Friday, June 10, 2011
Wedding day blues for industry
Posted by David Smith at 03:00 PM
Category: Thoughts and responses

The April industrial production figures were far worse than analysts expected. Not only was there a fall of 1.7% on the month but production was down by 1.2% on a year earlier. Manufacturing output fell by 1.5% and was up by only 1.3% on a year earlier.

Looking at some of the analysts' interpretations and those from industry, as well as the Office for National Statistics, it is sensible not to be too gloomy about these figures. The ONS release is here and here are a couple of pertinent points from it: "The additional April royal wedding bank holiday is likely to have had some impact on the April manufacturing data. Following standard ONS seasonal adjustment practice, which involves estimating and removing repeating calendar effects from the data, for example Easter, no adjustments have been made to the published data to remove the effect of this non-recurring bank holiday.

"We received feedback from a number of companies indicating shut downs were the reason for sales figures being lower than expected ... In June 2002, an extra bank holiday was created for the Queen’s golden jubilee. The late May bank holiday was also moved to the start of June. Between May 2002 and June 2002, manufacturing fell by 5.4 per cent, with changes in working patterns causing the fall.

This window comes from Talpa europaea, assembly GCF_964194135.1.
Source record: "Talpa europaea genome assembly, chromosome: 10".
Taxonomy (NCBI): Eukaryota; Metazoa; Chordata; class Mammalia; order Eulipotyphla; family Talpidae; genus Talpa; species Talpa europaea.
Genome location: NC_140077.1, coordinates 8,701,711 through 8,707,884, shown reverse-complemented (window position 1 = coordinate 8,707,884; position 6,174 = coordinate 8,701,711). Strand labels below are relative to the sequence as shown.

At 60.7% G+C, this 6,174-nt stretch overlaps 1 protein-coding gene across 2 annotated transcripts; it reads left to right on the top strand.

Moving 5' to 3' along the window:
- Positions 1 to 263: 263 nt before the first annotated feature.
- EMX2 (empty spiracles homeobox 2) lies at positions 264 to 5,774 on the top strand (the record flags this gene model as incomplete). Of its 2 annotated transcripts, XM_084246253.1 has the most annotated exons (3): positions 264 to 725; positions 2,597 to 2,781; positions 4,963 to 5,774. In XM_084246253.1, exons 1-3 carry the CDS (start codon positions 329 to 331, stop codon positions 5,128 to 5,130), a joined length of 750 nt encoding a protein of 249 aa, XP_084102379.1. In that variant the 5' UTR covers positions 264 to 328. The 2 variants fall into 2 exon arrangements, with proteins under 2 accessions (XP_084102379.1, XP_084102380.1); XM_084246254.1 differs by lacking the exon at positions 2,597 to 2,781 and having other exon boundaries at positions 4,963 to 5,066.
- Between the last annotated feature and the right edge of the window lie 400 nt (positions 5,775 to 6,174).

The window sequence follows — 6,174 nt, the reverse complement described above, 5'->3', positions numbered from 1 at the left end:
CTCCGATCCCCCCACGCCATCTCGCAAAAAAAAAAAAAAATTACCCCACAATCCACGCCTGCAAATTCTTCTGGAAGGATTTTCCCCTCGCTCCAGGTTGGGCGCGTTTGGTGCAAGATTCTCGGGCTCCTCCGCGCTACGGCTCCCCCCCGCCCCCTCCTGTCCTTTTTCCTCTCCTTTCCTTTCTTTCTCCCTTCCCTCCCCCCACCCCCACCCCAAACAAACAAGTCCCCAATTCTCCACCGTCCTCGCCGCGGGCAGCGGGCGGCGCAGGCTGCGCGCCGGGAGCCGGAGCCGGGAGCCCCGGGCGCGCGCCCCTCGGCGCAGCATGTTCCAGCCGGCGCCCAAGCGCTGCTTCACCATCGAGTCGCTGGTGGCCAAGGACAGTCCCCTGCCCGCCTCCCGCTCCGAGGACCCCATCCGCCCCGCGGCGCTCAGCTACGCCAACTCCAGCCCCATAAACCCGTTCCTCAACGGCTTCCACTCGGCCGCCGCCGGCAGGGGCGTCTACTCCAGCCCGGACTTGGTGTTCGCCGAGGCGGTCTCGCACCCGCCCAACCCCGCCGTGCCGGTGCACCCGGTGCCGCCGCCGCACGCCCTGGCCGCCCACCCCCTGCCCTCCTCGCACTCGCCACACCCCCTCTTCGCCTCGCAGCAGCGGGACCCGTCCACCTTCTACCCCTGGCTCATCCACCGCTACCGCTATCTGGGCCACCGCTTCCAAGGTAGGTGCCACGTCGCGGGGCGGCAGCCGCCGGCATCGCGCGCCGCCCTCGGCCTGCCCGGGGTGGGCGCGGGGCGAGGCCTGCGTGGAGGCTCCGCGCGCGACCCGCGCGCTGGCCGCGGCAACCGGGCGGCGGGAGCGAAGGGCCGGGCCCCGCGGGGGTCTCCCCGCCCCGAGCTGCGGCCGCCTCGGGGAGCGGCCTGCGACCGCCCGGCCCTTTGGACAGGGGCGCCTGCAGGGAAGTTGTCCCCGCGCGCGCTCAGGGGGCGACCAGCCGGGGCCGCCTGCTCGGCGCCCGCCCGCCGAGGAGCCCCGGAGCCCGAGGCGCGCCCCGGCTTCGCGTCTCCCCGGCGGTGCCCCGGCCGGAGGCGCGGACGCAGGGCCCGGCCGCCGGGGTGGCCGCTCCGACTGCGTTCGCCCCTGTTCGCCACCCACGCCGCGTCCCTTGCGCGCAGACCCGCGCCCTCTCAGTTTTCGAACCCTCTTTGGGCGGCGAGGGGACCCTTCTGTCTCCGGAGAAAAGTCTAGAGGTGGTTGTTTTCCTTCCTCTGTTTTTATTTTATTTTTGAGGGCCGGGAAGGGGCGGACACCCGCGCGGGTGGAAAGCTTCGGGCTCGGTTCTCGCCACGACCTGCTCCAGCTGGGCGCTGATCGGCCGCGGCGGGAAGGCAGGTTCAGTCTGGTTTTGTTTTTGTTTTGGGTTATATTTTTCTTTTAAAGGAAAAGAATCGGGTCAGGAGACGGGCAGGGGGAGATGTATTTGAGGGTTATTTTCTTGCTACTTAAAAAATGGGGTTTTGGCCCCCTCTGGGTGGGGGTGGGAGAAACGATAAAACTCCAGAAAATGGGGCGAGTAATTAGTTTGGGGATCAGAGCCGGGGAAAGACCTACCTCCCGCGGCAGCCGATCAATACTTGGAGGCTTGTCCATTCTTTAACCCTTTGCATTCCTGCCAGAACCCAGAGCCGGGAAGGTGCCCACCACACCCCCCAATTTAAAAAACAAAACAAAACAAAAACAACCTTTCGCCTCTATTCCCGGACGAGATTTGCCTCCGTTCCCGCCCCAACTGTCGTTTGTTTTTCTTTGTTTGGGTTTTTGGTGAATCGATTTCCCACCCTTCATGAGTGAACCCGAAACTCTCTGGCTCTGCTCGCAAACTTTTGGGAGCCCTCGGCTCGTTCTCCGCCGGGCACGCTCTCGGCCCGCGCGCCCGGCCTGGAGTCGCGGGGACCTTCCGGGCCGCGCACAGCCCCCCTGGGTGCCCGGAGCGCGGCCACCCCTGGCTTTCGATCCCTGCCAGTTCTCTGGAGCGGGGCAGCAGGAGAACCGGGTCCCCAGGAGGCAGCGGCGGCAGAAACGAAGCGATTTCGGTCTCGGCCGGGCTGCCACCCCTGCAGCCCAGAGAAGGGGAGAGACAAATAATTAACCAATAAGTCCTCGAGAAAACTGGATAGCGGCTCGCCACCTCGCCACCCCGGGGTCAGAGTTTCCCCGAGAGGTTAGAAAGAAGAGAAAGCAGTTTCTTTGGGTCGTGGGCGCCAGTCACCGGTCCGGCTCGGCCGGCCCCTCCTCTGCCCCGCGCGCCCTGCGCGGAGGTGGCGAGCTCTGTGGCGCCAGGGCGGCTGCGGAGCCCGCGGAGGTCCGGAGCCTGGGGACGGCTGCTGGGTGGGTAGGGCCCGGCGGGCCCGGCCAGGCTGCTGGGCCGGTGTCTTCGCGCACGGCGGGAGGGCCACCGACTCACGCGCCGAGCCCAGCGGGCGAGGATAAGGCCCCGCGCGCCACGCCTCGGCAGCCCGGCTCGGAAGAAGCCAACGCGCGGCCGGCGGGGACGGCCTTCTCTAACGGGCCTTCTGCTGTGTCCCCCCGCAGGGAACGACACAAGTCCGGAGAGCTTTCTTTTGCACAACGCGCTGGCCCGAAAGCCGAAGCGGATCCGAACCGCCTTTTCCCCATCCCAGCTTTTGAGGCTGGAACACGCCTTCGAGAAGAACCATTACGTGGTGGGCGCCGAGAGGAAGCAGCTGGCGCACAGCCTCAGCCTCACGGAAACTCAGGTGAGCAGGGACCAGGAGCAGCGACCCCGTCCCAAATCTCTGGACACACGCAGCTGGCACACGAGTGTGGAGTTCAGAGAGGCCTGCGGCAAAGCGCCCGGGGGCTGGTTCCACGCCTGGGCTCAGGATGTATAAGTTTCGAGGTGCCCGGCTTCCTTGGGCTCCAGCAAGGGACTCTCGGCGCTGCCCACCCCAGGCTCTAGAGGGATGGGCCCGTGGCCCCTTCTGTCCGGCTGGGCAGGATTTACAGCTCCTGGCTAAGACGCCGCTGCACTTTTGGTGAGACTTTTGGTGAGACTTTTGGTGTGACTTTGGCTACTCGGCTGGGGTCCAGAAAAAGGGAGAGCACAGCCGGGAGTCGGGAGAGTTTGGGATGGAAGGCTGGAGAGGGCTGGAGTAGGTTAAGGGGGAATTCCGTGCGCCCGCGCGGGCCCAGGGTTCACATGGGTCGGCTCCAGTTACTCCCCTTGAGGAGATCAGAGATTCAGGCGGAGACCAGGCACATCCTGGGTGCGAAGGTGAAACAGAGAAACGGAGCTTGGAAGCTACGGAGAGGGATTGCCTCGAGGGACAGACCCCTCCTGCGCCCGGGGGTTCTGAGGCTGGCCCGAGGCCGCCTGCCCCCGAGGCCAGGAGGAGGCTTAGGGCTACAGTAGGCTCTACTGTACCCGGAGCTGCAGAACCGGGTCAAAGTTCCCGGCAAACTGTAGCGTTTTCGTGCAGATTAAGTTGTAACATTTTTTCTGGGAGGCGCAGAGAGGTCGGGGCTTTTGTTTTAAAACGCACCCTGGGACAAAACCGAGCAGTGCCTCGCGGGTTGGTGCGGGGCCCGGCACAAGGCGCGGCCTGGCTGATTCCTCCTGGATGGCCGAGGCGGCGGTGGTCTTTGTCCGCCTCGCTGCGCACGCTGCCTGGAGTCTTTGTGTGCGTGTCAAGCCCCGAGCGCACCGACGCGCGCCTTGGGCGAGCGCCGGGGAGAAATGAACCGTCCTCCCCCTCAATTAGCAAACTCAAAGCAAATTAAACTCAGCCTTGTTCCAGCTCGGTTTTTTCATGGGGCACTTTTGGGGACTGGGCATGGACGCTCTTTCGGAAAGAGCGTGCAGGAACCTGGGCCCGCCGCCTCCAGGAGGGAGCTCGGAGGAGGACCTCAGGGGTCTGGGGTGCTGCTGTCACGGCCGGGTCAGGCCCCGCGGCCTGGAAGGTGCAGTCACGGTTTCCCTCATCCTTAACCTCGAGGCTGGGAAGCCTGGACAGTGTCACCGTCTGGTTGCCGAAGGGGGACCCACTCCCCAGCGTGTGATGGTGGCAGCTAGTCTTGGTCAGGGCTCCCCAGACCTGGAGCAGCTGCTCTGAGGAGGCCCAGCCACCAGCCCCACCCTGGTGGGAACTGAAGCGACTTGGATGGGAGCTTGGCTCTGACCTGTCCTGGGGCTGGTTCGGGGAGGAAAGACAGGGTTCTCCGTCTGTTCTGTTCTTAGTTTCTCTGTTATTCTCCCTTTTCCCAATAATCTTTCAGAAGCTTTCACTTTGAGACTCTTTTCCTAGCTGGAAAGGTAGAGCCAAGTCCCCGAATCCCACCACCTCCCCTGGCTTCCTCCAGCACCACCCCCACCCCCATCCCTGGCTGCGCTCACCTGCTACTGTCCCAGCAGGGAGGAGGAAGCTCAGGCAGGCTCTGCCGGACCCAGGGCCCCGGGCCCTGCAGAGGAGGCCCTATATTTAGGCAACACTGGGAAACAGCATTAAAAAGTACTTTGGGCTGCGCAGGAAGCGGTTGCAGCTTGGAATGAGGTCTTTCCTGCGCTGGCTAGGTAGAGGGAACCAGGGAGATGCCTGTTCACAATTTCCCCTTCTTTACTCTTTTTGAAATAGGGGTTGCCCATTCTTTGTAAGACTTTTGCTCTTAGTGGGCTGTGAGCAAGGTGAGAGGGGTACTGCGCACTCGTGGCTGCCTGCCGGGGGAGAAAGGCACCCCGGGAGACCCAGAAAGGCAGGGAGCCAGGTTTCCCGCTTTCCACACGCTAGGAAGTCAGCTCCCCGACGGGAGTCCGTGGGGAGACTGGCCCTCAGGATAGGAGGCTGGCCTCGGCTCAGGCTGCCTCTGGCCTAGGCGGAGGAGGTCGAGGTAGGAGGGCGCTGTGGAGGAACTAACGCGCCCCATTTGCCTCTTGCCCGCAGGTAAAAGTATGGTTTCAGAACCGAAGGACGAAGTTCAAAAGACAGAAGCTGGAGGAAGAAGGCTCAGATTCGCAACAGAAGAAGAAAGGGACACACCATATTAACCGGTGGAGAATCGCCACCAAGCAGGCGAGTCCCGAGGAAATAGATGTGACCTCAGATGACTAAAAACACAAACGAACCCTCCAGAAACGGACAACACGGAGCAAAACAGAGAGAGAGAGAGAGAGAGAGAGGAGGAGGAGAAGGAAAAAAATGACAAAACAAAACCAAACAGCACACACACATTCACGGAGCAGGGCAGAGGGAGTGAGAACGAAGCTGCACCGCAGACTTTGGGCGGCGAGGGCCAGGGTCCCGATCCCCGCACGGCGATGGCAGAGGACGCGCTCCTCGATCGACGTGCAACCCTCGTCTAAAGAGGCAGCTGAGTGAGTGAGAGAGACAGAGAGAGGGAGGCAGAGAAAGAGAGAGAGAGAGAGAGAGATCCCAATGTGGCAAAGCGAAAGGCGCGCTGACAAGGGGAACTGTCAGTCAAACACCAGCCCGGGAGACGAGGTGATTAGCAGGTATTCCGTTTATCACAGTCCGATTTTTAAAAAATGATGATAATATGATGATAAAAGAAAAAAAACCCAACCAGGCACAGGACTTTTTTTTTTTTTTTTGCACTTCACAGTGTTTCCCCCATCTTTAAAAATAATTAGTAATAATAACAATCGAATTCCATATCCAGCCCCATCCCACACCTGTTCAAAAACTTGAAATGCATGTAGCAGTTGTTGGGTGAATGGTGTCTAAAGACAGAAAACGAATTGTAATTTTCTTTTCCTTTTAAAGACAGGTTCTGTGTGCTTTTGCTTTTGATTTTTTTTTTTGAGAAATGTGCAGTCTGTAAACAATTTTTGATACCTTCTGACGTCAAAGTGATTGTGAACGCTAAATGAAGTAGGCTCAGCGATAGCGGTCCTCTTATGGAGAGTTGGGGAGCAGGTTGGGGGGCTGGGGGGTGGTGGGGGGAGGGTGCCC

"A number of car manufacturers have provided feedback indicating that the after effects of the tsunami in Japan reduced production levels in April 2011, due to a lack of parts. The transport equipment sub sector fell by 4.1 per cent compared to March 2011, the largest month on month decrease since July 2010. Within this sub sector, motor vehicle production fell by 7.6 per cent, also the largest month on month decrease since July 2010.

"In addition to this, we had feedback from some companies in the machinery and equipment sub sector and the other manufacturing sub sector that the tsunami had impacted on their production levels.

"April 2011 was the warmest April since records began. This affected both electricity and gas supply output due to reduced demand. Between March and April 2011, electricity supply output decreased by 4.3 per cent and gas supply output decreased by 11.2 per cent."

The National Institute of Economic and Social Research seems untroubled by the data, according to its monthly GDP estimate, which feeds in these figures. It reckons that GDP rose by 0.4% in the three months to May. Not strong, but not collapsing.